I think the problem is that if a camera says it's 10mp, they expect 10mp resolution and they don't get the maths of sampling theorm and understand that to attempt to do so would introduce a vast swathe of unnatural artifacts into the image.

The MF backs probably expect you stop stop way down into diffraction territory so you can stand a hope in hell of getting a decent amount of DOF, and at that point, the diffraction is your OLPF.....

Graeme
« Last Edit: October 19, 2007, 09:44:11 AM by Graeme Nattress » Logged

www.nattress.com - Plugins for Final Cut Pro and Color
www.red.com - Digital Cinema Cameras
jing q
Sr. Member
****
Offline Offline

Posts: 594


WWW
« Reply #33 on: October 19, 2007, 09:51:59 AM »
ReplyReply

Quote
Sounds like you need to go shoot film and avoid all these issues :-) If you're shooting MF and taking a long time over getting your shot right with regards lighting / exposure and composition, it would be silly for you to spoil your effort by shooting digital if very large prints are what you desire....

Graeme
[a href=\"index.php?act=findpost&pid=147182\"][{POST_SNAPBACK}][/a]

unfortunately I don't have the luxury of shooting film when I am dealing with a group of 20 people and only 5 minutes to get the shot. I have to get it and then finish the shoot in such circumstances, and digital's the only way. Abit of background on what I do so that perhaps you won't think I'm a raving lunatic.

I shoot large groups of people in outdoor environments using strobes. I started out shooting with my 1dsMkII, and then with a Rz67 and a Mamiya 7 once in awhile.
I started shooting 100G on 4x5 film for awhile but that didn't work out due to the lack of speed.
I scan my film on Imacon virtual drum scanners (funny...I prefer the Imacon to drum scans which seem to come out oversharpened and lacking grain usually for some reason)

I print my images up to 5ft for exhibition purposes so we're talking about putting your nose right in front of the print.

I exhibited two images, one shot with a 1DsMkII and one with a H39. now I know it's unfair to compare them since the resolution difference is astounding but one thing I noticed and have been noticing when uprezzing 1DsMkII files is that the interpolation causes edges to have a clumpy (for a lack of better word) look to them, after I sharpen the images.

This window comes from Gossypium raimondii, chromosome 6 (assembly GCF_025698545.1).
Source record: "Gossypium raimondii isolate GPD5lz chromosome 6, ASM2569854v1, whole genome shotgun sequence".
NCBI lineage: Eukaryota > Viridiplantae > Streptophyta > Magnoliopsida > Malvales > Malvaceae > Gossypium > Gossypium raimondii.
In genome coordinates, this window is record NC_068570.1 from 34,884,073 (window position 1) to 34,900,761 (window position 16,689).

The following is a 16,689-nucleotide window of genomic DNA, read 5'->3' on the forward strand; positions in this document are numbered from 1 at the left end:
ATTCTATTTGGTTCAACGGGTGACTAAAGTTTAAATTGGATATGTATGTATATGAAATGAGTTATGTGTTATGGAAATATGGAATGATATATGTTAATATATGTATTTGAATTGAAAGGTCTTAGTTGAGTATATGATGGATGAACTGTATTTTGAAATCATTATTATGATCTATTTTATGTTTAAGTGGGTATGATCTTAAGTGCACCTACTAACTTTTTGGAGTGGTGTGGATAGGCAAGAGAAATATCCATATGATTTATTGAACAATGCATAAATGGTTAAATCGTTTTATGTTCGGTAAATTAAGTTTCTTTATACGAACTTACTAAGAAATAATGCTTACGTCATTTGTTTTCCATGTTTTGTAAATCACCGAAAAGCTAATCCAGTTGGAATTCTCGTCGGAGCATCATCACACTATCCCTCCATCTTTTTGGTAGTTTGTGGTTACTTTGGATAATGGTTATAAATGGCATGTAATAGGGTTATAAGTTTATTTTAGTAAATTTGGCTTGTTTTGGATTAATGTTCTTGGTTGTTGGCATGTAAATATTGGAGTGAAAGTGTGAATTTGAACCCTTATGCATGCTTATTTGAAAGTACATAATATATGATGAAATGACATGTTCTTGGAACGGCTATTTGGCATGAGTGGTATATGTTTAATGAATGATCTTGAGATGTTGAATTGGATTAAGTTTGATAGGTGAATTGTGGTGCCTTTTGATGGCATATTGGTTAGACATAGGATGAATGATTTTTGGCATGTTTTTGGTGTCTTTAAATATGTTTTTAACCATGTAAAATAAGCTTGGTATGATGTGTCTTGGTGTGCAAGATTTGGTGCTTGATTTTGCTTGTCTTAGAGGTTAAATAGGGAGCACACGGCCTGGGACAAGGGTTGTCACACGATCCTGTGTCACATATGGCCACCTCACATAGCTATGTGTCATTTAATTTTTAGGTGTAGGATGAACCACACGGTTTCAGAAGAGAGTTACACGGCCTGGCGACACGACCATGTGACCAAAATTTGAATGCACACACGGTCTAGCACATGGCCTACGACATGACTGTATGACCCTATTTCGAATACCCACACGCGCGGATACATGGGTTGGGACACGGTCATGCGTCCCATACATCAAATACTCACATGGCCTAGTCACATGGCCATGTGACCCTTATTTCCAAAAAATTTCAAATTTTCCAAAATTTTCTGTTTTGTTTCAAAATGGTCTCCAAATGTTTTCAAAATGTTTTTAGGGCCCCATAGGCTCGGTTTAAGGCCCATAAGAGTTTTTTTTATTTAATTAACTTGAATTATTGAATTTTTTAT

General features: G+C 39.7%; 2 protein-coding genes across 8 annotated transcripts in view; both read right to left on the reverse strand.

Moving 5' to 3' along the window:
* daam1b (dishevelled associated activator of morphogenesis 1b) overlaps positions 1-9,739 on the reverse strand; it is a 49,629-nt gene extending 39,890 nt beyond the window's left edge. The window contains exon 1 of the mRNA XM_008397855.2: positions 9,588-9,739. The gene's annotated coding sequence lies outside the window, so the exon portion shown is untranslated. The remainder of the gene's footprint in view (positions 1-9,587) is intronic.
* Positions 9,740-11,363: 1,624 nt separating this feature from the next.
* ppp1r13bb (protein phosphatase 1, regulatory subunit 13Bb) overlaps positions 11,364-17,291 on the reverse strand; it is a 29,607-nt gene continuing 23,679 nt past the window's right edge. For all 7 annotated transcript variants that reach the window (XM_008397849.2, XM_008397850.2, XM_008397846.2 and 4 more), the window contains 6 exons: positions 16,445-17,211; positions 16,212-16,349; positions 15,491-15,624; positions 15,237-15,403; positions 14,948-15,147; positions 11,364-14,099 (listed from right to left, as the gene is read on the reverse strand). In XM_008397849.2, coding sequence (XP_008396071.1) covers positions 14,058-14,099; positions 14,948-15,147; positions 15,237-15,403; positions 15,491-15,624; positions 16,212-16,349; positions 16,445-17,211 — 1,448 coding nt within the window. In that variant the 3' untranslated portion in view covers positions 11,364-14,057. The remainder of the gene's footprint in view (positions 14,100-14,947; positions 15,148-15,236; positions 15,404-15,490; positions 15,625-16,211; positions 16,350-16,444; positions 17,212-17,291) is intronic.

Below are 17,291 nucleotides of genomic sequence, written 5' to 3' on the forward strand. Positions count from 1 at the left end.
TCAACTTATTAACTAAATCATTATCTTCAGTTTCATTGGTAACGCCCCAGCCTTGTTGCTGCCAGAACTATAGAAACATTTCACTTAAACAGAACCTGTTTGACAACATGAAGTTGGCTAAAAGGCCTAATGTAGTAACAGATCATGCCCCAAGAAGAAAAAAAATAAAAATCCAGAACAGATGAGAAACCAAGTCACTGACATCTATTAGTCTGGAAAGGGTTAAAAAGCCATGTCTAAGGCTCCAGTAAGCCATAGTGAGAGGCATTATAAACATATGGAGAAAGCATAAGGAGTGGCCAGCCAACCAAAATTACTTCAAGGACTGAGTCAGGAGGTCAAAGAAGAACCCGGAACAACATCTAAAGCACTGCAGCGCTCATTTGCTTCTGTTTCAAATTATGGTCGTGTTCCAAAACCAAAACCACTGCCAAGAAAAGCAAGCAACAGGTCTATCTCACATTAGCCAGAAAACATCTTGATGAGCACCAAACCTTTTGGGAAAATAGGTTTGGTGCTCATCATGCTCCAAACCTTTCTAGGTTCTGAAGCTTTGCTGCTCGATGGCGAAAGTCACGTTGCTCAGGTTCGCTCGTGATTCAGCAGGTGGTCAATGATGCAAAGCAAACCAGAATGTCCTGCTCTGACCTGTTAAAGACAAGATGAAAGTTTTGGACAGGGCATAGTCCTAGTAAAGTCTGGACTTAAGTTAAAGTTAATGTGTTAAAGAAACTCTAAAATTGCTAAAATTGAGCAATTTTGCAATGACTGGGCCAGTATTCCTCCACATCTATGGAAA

The H39 file, which never seemed to look that great to me on the computer screen, suddenly popped out in print. everyone noticed it. The details were much finer, edge details especially.

The 1DsMkII file , which I absolutely adore and looks bloody good in my 13x19 portfolio, has a certain flatness to it. When I read on the Hot Rod page about how it looks like your image looks like there's a haze to it and it looks like a photo of a photo rather than a photo alone (does that make sense?), something went off in my head "Bingo!Exactly!"

The 1DsMkII files can look really great with careful processing, but frankly I've always felt that the files lacked a certain depth to them when printed. Editorially I could always tell that my file was a 1DsMkII file whereas it's pretty easy for me to point out when my peers have a film image.

This is just my personal opinion from all the work I've been doing.
Perhaps how the brain and eye perceives and digests visual information and ideas of depth and realism are more minute and diverse than just a simple theoretical explanation.
Logged
jing q
Sr. Member
****
Offline Offline

Posts: 594


WWW
« Reply #34 on: October 19, 2007, 10:00:12 AM »
ReplyReply

Quote
Sounds like you need to go shoot film and avoid all these issues :-) If you're shooting MF and taking a long time over getting your shot right with regards lighting / exposure and composition, it would be silly for you to spoil your effort by shooting digital if very large prints are what you desire....

Of course there a loss in resolution from the OLPF, but there's an equal loss in aliasing artifacts, moire and aliasing. You can't have one without the other.